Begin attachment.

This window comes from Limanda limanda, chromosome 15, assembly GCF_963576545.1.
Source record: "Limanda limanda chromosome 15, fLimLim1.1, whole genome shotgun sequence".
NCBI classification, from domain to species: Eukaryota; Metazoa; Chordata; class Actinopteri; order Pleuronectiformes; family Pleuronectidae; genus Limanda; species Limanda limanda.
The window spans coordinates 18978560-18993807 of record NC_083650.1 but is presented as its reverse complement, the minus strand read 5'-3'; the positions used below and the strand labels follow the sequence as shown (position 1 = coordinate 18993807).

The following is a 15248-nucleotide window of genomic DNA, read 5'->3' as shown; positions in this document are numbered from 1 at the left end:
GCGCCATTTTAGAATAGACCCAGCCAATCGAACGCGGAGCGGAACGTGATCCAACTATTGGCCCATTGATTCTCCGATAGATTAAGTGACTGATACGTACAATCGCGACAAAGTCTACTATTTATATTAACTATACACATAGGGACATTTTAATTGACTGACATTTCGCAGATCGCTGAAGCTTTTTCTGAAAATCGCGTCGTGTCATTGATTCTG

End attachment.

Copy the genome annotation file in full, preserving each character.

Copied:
This window comes from Limanda limanda, chromosome 15, assembly GCF_963576545.1.
Source record: "Limanda limanda chromosome 15, fLimLim1.1, whole genome shotgun sequence".
NCBI classification, from domain to species: Eukaryota; Metazoa; Chordata; class Actinopteri; order Pleuronectiformes; family Pleuronectidae; genus Limanda; species Limanda limanda.
The window spans coordinates 18978560-18993807 of record NC_083650.1 but is presented as its reverse complement, the minus strand read 5'-3'; the positions used below and the strand labels follow the sequence as shown (position 1 = coordinate 18993807).

The following is a 15248-nucleotide window of genomic DNA, read 5'->3' as shown; positions in this document are numbered from 1 at the left end:
GCGCCATTTTAGAATAGACCCAGCCAATCGAACGCGGAGCGGAACGTGATCCAACTATTGGCCCATTGATTCTCCGATAGATTAAGTGACTGATACGTACAATCGCGACAAAGTCTACTATTTATATTAACTATACACATAGGGACATTTTAATTGACTGACATTTCGCAGATCGCTGAAGCTTTTTCTGAAAATCGCGTCGTGTCATTGATTCTG